Advanced planning is necessary for NATO, G-8 summits

By Editorial Board

The G-8 and NATO summits are scheduled to take place in Chicago at the same time as Columbia’s Commencement ceremony. While the city should be honored to play host to such important global events, they are causing what could have been completely avoidable problems for the school’s student body had the necessary steps

been taken.

These summits are planned years in advance, and the announcement that Chicago would host both simultaneously was made in early June. It is hard to understand why Columbia’s administration waited until the beginning of fall semester to start discussing a serious scheduling issue.

Columbia should have planned for this issue further in advance. Moreover, there has not been enough of a public conversation about this issue. The college needs to consider the impact this has on its students. The opinion of the student body should be a primary concern for Columbia. At the minimum, the administration needs to remain transparent about the issue and any discussion officials had over it.

Walking across the stage to receive your diploma is a milestone for many students, yet the desire by the college to avoid any conflicts that may arise due to summit protestors is understandable and appreciated. However, there were also reasons to be cautious about any changes to J-term or spring semester scheduling.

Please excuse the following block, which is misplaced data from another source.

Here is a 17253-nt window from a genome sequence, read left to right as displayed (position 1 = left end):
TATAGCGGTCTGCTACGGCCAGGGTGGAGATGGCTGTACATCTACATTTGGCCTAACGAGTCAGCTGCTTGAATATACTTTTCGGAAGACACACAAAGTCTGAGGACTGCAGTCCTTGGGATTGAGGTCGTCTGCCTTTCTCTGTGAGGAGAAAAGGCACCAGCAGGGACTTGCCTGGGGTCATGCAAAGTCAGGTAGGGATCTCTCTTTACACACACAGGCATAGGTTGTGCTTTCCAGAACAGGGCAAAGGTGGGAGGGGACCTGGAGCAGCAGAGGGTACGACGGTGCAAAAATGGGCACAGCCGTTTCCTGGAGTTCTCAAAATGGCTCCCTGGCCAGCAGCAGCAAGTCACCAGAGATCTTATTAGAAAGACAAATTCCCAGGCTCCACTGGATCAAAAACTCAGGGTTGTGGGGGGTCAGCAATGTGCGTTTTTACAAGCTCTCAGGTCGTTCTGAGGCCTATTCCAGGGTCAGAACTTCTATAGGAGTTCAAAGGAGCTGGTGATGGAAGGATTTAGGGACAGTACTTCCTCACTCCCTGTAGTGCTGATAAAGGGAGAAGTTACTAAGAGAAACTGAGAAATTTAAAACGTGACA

It is good that the school decided not to drop spring break. This is an important decompression time for students after half a semester of hard work, and losing it could have negative effects on their performance.

Additionally, many students depend on their J-term classes to fulfill all the requirements needed for them to graduate in May. Eliminating the J-term session could have thrown students off track, and the last people who should be penalized for a lack of planning are students working hard to get their degree on time.

The school has taken the only feasible option to avoid issues surrounding the global summits and, at the same time, minimize impact on students, by condensing J-term and starting the regular spring semester one week earlier.

But in the future, when creating academic calendars, the college should keep in mind that we are in one of the largest metropolitan areas in the world. That means scheduling conflicts are not just possible but pretty likely.

Next time, a little bit of research and a tad more advanced planning could prevent a lot of headaches.